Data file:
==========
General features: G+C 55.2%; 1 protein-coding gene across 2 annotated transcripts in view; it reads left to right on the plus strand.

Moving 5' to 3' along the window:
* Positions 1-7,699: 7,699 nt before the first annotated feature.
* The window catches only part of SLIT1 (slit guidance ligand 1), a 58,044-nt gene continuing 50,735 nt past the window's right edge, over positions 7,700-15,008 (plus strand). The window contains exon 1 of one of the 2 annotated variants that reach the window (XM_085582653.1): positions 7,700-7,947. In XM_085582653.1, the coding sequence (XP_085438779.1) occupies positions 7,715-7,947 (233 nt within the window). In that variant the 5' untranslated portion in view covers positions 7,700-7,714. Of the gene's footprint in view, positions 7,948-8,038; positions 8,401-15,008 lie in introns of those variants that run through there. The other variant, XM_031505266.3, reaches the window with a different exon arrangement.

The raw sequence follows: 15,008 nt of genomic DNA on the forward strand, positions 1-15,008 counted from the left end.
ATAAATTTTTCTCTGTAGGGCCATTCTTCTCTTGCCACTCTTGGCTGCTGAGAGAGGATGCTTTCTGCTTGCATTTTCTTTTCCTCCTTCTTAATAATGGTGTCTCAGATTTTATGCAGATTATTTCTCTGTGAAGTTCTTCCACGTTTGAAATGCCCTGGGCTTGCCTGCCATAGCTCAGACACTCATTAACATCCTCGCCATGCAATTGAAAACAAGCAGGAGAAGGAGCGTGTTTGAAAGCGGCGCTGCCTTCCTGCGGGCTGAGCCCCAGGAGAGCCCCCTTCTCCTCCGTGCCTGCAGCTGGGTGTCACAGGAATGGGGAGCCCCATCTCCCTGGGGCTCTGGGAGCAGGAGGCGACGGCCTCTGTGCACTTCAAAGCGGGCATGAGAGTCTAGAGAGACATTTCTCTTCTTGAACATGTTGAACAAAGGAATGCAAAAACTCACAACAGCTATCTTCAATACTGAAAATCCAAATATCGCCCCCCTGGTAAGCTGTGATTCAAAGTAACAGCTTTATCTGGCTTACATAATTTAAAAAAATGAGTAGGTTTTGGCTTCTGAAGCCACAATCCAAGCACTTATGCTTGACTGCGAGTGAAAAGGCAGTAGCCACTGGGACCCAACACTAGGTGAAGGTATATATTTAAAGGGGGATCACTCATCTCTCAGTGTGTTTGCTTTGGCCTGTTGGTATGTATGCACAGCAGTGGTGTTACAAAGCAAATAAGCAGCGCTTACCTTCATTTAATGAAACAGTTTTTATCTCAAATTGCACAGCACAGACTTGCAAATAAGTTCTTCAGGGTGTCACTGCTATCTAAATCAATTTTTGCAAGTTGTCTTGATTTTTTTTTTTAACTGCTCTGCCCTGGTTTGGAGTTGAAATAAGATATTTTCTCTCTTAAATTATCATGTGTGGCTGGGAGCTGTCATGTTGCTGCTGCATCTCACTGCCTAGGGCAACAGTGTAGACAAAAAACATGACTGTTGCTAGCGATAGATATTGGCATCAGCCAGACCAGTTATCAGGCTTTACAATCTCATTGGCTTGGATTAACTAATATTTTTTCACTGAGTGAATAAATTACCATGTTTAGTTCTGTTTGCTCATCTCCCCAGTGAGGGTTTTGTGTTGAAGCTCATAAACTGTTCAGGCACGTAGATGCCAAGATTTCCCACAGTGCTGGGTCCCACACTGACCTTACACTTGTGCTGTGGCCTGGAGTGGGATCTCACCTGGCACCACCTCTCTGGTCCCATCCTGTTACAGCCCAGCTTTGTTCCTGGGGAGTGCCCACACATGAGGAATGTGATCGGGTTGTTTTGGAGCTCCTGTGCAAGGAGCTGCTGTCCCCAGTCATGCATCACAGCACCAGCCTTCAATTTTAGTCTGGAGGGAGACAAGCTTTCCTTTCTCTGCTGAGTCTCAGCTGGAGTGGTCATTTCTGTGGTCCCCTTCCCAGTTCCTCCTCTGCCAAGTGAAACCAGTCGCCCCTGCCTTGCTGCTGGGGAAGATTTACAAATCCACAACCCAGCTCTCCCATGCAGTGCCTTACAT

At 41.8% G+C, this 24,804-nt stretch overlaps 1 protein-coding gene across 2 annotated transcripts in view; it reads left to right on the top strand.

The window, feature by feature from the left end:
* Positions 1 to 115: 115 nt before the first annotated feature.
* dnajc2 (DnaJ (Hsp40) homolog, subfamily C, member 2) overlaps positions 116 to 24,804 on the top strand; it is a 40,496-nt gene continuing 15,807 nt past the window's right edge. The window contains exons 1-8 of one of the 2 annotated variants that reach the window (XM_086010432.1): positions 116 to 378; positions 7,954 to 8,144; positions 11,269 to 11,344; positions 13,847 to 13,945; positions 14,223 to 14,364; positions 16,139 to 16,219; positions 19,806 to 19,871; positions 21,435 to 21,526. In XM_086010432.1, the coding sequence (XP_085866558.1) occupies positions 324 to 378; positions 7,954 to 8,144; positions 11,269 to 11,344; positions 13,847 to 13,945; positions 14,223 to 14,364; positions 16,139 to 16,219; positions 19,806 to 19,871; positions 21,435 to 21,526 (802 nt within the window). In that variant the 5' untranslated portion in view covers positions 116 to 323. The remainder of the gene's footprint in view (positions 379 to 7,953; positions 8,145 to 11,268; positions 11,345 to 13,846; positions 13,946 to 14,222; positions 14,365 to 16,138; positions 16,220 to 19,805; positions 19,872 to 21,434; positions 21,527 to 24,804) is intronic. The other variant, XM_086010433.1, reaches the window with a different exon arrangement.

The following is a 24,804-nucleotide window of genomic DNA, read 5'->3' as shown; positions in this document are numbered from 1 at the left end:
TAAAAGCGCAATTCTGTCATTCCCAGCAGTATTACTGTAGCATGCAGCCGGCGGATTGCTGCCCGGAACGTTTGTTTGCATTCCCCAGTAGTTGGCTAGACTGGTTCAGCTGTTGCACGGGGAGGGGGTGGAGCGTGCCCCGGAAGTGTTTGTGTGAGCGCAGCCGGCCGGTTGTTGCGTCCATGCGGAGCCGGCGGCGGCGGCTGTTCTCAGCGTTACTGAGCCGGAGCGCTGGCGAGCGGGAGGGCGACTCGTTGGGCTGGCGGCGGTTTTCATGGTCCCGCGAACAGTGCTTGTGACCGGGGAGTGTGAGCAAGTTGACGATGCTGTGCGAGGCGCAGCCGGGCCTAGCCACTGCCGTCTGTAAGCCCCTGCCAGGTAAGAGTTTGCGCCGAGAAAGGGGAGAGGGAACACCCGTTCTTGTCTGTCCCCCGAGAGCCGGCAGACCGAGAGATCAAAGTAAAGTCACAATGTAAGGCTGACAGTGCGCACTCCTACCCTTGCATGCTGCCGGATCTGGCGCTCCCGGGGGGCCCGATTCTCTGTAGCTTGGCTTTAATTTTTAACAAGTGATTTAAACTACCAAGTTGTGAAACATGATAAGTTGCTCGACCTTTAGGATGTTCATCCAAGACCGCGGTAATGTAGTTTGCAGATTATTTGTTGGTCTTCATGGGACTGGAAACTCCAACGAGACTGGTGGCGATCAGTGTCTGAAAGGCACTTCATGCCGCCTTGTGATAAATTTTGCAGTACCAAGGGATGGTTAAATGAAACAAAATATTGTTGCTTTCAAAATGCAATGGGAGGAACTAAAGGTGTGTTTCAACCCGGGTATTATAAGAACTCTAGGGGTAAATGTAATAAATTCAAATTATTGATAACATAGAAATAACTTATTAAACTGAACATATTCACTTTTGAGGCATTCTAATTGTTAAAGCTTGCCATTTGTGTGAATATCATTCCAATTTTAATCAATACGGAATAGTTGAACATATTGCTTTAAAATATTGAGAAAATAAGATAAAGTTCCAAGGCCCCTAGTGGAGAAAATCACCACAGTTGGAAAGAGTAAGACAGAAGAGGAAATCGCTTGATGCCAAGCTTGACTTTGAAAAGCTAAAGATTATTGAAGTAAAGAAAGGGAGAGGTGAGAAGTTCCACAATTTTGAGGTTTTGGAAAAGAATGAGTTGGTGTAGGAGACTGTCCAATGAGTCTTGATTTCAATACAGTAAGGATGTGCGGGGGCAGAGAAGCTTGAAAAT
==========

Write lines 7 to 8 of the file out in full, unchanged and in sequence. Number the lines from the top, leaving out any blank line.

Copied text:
At 41.8% G+C, this 24,804-nt stretch overlaps 1 protein-coding gene across 2 annotated transcripts in view; it reads left to right on the top strand.

The window, feature by feature from the left end: